Airlines from Arab countries have purchased the rights to screen the film 1618, which depicts the Inquisition’s visit to the city of Porto, Portugal, 120 years after all the region’s Jews were forced to convert or flee to other countries.
Among the airlines that have acquired the rights and will screen the film to their passengers are Qatar Airways, Iraqi Airways, Kuwait Airways, Egyptair, Middle East Airlines (the Lebanese airline) Syrian Airlines and others.
The film 1618 is a project produced by the Jewish community of Porto.
In one of its programs to combat antisemitism, the Porto Jewish community has agreed to sell the film to airlines from Kuwait, Saudi Arabia, the United Arab Emirates, Qatar, Oman, Jordan, Iraq, Lebanon, Syria, Egypt, Libya and others.
A contract to screen the film on all the Arab countries’ airlines was recently signed with the Porto Jewish community, which provided funding for this project with the intention of telling the story of the Jewish community in the city.
“We are very excited about the screening agreement with the Arab airlines,” said the president of the Jewish community of Porto, Gabriel Senderowicz. “The film ‘1618’ tells an historical story in a moving and empathetic way, allowing viewers to go back 400 years for a short while and try to feel what life was like in those days, especially for the Jews of Porto who were persecuted for no fault of their own.”
“The film 1618 tells a historical story in a moving and empathetic way, allowing viewers to go back 400 years for a short while and try to feel what life was like in those days"Gabriel Senderowicz, CJP president
What's the movie about?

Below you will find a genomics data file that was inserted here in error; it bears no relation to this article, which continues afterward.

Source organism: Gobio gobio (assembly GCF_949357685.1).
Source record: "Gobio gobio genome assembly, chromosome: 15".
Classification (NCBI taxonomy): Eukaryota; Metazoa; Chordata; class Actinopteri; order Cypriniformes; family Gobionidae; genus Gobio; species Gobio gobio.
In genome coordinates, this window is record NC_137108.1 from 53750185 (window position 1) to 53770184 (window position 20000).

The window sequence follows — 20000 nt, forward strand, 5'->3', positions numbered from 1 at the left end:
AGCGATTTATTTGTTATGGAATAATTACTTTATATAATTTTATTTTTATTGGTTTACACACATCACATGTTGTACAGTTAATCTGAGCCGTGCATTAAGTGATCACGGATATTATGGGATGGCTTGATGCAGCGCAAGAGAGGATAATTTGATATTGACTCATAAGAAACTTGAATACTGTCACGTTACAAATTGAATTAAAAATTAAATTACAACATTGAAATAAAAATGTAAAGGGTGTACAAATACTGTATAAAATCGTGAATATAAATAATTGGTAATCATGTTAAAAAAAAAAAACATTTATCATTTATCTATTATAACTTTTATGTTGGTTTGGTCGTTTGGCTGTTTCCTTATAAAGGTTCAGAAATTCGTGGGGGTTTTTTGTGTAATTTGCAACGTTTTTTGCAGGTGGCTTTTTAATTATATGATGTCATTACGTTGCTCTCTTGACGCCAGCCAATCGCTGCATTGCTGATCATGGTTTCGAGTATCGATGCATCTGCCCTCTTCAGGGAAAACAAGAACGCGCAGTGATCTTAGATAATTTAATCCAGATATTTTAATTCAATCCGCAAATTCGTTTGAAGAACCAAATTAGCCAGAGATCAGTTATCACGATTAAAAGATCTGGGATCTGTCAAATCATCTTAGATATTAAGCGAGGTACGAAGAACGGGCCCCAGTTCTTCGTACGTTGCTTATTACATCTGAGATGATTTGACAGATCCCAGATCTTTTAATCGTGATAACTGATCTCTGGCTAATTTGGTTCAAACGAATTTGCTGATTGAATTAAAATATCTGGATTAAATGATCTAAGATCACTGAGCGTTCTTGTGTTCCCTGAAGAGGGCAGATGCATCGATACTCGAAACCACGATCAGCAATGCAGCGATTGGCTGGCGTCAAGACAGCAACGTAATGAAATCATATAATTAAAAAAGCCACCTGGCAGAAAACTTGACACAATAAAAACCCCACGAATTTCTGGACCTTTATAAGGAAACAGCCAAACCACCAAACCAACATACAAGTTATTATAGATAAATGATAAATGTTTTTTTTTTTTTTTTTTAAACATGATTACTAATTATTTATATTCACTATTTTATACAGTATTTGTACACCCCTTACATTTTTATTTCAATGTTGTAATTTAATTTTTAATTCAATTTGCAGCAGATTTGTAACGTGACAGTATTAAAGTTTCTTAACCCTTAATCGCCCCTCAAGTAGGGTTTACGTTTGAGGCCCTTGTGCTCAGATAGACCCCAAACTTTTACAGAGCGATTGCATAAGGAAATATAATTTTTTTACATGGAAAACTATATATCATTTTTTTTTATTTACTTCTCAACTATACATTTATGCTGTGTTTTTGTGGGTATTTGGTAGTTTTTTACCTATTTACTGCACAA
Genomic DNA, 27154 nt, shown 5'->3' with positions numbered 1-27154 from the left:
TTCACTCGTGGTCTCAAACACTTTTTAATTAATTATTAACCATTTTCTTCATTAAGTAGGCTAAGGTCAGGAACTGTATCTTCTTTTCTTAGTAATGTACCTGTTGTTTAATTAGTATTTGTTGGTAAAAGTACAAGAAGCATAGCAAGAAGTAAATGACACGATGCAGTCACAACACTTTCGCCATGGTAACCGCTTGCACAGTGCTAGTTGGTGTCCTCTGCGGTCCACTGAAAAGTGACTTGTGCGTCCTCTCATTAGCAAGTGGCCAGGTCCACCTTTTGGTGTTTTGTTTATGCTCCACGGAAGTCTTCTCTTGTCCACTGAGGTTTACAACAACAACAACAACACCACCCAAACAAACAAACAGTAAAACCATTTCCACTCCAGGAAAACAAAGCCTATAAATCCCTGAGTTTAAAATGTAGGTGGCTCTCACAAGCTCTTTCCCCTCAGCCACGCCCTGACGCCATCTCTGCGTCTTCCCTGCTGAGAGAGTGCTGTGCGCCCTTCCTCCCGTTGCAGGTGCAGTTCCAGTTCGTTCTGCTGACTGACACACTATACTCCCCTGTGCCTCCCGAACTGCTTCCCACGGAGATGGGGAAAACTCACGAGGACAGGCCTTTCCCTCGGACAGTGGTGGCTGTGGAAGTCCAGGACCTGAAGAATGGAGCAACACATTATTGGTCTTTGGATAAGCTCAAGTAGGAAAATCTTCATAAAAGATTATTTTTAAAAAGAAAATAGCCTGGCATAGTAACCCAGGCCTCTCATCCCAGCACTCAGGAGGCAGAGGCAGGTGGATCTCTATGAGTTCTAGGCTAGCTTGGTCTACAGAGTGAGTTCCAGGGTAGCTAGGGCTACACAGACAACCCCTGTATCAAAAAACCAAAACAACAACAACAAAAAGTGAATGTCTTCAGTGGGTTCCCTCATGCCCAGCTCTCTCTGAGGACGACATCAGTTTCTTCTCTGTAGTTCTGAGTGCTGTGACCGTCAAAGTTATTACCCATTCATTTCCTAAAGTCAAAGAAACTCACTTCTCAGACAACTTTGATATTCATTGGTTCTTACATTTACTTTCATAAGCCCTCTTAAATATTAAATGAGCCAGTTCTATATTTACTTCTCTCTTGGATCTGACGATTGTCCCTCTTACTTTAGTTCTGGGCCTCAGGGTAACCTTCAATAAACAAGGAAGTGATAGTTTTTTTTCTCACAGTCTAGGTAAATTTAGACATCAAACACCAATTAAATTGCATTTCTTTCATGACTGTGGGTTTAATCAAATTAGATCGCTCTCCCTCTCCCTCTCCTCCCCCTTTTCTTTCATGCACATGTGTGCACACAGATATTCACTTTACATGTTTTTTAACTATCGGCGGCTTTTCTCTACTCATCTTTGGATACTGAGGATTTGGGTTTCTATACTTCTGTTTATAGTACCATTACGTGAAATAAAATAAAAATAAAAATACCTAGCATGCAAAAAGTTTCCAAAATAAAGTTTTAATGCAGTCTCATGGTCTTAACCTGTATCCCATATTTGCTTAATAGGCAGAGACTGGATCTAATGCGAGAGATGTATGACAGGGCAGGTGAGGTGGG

1618 is a stirring historical film directed by Luis Ismael based on a true story: In 1618, a representative of the Portuguese Inquisition came to visit the city in northern Portugal. More than a century earlier, a brutal inquisition was active in the city that forced the Jews living there at that time to flee the country or convert to Christianity. Those who remained in Porto and converted were called the “New Christians,” but suspicions against them and their hidden customs never disappeared.
As part of that visit, the Inquisition’s representative ordered the imprisonment of more than 100 “New Christians,” a move that intimidated the city’s residents and, as a result, led to the mass flight of these “New Christians” and the almost complete destruction of the city’s economy.
The film describes in detail how those “New Christians” who were forced to convert, lived. It was filmed against the backdrop of medieval buildings in Porto similar to the original ancient buildings used by the city’s inhabitants in those days.
It outlines the dynamics of the New Christian community in the city: subordination to the Church, participation in weekly Mass ceremonies, ignorance of Jewish sources as a result of more than a century without synagogues and holy books, the almost complete absence of Jewish artifacts and prayers, and two surviving Hebrew words – “Adonai” [God] and “Goyim” [gentiles].
The film, produced by Lighthouse Films, has already won a long list of awards at various film festivals, including the Best Director and Best Historical Feature awards at the 2021 New York International Film Festival, the Best Feature Film award at the 2021 Barcelona Independent Film Festival and a slew of other awards. The film will be released in September and launched at a festive premiere event to be held in the city of Porto.